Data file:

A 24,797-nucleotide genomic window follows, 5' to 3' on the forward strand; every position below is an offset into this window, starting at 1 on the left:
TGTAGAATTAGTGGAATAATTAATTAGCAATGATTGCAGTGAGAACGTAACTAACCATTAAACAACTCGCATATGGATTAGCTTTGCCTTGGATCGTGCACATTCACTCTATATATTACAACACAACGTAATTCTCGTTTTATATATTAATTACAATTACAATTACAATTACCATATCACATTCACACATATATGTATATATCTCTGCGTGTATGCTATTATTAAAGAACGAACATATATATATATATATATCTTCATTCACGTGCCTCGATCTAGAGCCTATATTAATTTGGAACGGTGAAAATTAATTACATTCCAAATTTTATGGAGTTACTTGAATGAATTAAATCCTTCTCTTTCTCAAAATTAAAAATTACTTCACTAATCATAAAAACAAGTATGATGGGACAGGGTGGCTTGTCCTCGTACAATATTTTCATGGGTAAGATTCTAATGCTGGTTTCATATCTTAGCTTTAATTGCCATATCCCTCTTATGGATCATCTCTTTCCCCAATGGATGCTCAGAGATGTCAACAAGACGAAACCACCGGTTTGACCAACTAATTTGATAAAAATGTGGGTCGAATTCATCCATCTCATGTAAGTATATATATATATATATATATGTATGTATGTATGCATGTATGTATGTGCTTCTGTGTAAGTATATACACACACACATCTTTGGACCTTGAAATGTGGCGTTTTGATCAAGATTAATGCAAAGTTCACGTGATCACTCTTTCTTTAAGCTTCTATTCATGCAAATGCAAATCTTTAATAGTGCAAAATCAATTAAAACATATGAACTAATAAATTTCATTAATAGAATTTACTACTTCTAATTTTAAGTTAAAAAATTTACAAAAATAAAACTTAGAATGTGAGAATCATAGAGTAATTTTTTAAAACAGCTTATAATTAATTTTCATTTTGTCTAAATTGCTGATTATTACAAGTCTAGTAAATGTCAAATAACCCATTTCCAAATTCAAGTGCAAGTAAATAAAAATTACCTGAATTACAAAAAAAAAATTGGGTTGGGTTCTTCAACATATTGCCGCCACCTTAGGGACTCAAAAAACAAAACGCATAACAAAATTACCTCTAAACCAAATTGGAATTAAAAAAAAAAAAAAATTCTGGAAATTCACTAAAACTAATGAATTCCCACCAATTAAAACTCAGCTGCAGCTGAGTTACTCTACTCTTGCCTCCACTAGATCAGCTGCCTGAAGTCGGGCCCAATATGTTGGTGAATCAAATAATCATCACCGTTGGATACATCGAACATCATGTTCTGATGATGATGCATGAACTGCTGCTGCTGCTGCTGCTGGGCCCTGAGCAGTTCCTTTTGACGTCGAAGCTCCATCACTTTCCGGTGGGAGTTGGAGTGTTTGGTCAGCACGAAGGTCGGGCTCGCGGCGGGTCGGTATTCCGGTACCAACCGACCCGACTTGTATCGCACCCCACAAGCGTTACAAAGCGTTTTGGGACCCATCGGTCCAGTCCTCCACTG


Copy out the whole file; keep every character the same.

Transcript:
A 24,797-nucleotide genomic window follows, 5' to 3' on the forward strand; every position below is an offset into this window, starting at 1 on the left:
TGTAGAATTAGTGGAATAATTAATTAGCAATGATTGCAGTGAGAACGTAACTAACCATTAAACAACTCGCATATGGATTAGCTTTGCCTTGGATCGTGCACATTCACTCTATATATTACAACACAACGTAATTCTCGTTTTATATATTAATTACAATTACAATTACAATTACCATATCACATTCACACATATATGTATATATCTCTGCGTGTATGCTATTATTAAAGAACGAACATATATATATATATATATCTTCATTCACGTGCCTCGATCTAGAGCCTATATTAATTTGGAACGGTGAAAATTAATTACATTCCAAATTTTATGGAGTTACTTGAATGAATTAAATCCTTCTCTTTCTCAAAATTAAAAATTACTTCACTAATCATAAAAACAAGTATGATGGGACAGGGTGGCTTGTCCTCGTACAATATTTTCATGGGTAAGATTCTAATGCTGGTTTCATATCTTAGCTTTAATTGCCATATCCCTCTTATGGATCATCTCTTTCCCCAATGGATGCTCAGAGATGTCAACAAGACGAAACCACCGGTTTGACCAACTAATTTGATAAAAATGTGGGTCGAATTCATCCATCTCATGTAAGTATATATATATATATATATATGTATGTATGTATGCATGTATGTATGTGCTTCTGTGTAAGTATATACACACACACATCTTTGGACCTTGAAATGTGGCGTTTTGATCAAGATTAATGCAAAGTTCACGTGATCACTCTTTCTTTAAGCTTCTATTCATGCAAATGCAAATCTTTAATAGTGCAAAATCAATTAAAACATATGAACTAATAAATTTCATTAATAGAATTTACTACTTCTAATTTTAAGTTAAAAAATTTACAAAAATAAAACTTAGAATGTGAGAATCATAGAGTAATTTTTTAAAACAGCTTATAATTAATTTTCATTTTGTCTAAATTGCTGATTATTACAAGTCTAGTAAATGTCAAATAACCCATTTCCAAATTCAAGTGCAAGTAAATAAAAATTACCTGAATTACAAAAAAAAAATTGGGTTGGGTTCTTCAACATATTGCCGCCACCTTAGGGACTCAAAAAACAAAACGCATAACAAAATTACCTCTAAACCAAATTGGAATTAAAAAAAAAAAAAAATTCTGGAAATTCACTAAAACTAATGAATTCCCACCAATTAAAACTCAGCTGCAGCTGAGTTACTCTACTCTTGCCTCCACTAGATCAGCTGCCTGAAGTCGGGCCCAATATGTTGGTGAATCAAATAATCATCACCGTTGGATACATCGAACATCATGTTCTGATGATGATGCATGAACTGCTGCTGCTGCTGCTGCTGGGCCCTGAGCAGTTCCTTTTGACGTCGAAGCTCCATCACTTTCCGGTGGGAGTTGGAGTGTTTGGTCAGCACGAAGGTCGGGCTCGCGGCGGGTCGGTATTCCGGTACCAACCGACCCGACTTGTATCGCACCCCACAAGCGTTACAAAGCGTTTTGGGACCCATCGGTCCAGTCCTCCACTG